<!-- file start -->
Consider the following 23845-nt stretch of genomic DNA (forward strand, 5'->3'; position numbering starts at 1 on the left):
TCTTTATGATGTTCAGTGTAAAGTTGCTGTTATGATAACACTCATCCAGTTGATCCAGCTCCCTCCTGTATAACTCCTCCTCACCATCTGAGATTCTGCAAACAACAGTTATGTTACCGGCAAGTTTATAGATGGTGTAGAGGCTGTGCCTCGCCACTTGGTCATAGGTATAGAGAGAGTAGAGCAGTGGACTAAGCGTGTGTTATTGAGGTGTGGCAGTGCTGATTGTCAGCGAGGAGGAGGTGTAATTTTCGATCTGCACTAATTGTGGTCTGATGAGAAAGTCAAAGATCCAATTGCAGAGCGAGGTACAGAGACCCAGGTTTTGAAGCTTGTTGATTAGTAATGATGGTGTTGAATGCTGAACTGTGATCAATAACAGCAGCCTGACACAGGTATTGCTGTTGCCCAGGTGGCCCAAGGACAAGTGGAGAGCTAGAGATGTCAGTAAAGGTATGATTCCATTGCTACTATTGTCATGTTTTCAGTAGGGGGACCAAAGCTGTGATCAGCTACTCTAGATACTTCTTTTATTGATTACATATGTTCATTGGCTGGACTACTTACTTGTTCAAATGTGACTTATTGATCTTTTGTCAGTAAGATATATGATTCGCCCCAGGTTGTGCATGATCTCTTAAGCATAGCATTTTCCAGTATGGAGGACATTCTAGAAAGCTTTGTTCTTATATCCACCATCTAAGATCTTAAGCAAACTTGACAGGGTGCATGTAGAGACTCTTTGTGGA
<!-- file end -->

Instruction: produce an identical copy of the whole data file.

Consider the following 23845-nt stretch of genomic DNA (forward strand, 5'->3'; position numbering starts at 1 on the left):
TCTTTATGATGTTCAGTGTAAAGTTGCTGTTATGATAACACTCATCCAGTTGATCCAGCTCCCTCCTGTATAACTCCTCCTCACCATCTGAGATTCTGCAAACAACAGTTATGTTACCGGCAAGTTTATAGATGGTGTAGAGGCTGTGCCTCGCCACTTGGTCATAGGTATAGAGAGAGTAGAGCAGTGGACTAAGCGTGTGTTATTGAGGTGTGGCAGTGCTGATTGTCAGCGAGGAGGAGGTGTAATTTTCGATCTGCACTAATTGTGGTCTGATGAGAAAGTCAAAGATCCAATTGCAGAGCGAGGTACAGAGACCCAGGTTTTGAAGCTTGTTGATTAGTAATGATGGTGTTGAATGCTGAACTGTGATCAATAACAGCAGCCTGACACAGGTATTGCTGTTGCCCAGGTGGCCCAAGGACAAGTGGAGAGCTAGAGATGTCAGTAAAGGTATGATTCCATTGCTACTATTGTCATGTTTTCAGTAGGGGGACCAAAGCTGTGATCAGCTACTCTAGATACTTCTTTTATTGATTACATATGTTCATTGGCTGGACTACTTACTTGTTCAAATGTGACTTATTGATCTTTTGTCAGTAAGATATATGATTCGCCCCAGGTTGTGCATGATCTCTTAAGCATAGCATTTTCCAGTATGGAGGACATTCTAGAAAGCTTTGTTCTTATATCCACCATCTAAGATCTTAAGCAAACTTGACAGGGTGCATGTAGAGACTCTTTGTGGA